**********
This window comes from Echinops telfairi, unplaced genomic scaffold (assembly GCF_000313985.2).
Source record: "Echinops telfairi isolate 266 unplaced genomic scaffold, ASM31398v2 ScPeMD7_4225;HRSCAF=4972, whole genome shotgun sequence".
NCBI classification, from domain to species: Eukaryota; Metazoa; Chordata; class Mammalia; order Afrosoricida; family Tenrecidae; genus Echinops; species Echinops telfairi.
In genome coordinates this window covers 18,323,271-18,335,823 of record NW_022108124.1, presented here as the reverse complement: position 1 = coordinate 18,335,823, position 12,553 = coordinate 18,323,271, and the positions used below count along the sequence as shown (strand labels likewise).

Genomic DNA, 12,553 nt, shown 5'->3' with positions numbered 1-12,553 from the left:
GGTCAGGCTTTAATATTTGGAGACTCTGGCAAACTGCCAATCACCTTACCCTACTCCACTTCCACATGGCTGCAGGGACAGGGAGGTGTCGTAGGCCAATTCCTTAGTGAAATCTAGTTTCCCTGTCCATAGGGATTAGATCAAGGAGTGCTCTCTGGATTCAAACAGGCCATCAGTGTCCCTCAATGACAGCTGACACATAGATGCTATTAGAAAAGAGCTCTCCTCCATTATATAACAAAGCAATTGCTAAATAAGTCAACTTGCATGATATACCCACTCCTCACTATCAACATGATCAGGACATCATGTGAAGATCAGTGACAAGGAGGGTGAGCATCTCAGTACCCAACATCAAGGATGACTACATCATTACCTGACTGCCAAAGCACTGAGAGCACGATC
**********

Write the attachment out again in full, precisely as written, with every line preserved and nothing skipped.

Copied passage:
This window comes from Echinops telfairi, unplaced genomic scaffold (assembly GCF_000313985.2).
Source record: "Echinops telfairi isolate 266 unplaced genomic scaffold, ASM31398v2 ScPeMD7_4225;HRSCAF=4972, whole genome shotgun sequence".
NCBI classification, from domain to species: Eukaryota; Metazoa; Chordata; class Mammalia; order Afrosoricida; family Tenrecidae; genus Echinops; species Echinops telfairi.
In genome coordinates this window covers 18,323,271-18,335,823 of record NW_022108124.1, presented here as the reverse complement: position 1 = coordinate 18,335,823, position 12,553 = coordinate 18,323,271, and the positions used below count along the sequence as shown (strand labels likewise).

Genomic DNA, 12,553 nt, shown 5'->3' with positions numbered 1-12,553 from the left:
GGTCAGGCTTTAATATTTGGAGACTCTGGCAAACTGCCAATCACCTTACCCTACTCCACTTCCACATGGCTGCAGGGACAGGGAGGTGTCGTAGGCCAATTCCTTAGTGAAATCTAGTTTCCCTGTCCATAGGGATTAGATCAAGGAGTGCTCTCTGGATTCAAACAGGCCATCAGTGTCCCTCAATGACAGCTGACACATAGATGCTATTAGAAAAGAGCTCTCCTCCATTATATAACAAAGCAATTGCTAAATAAGTCAACTTGCATGATATACCCACTCCTCACTATCAACATGATCAGGACATCATGTGAAGATCAGTGACAAGGAGGGTGAGCATCTCAGTACCCAACATCAAGGATGACTACATCATTACCTGACTGCCAAAGCACTGAGAGCACGATC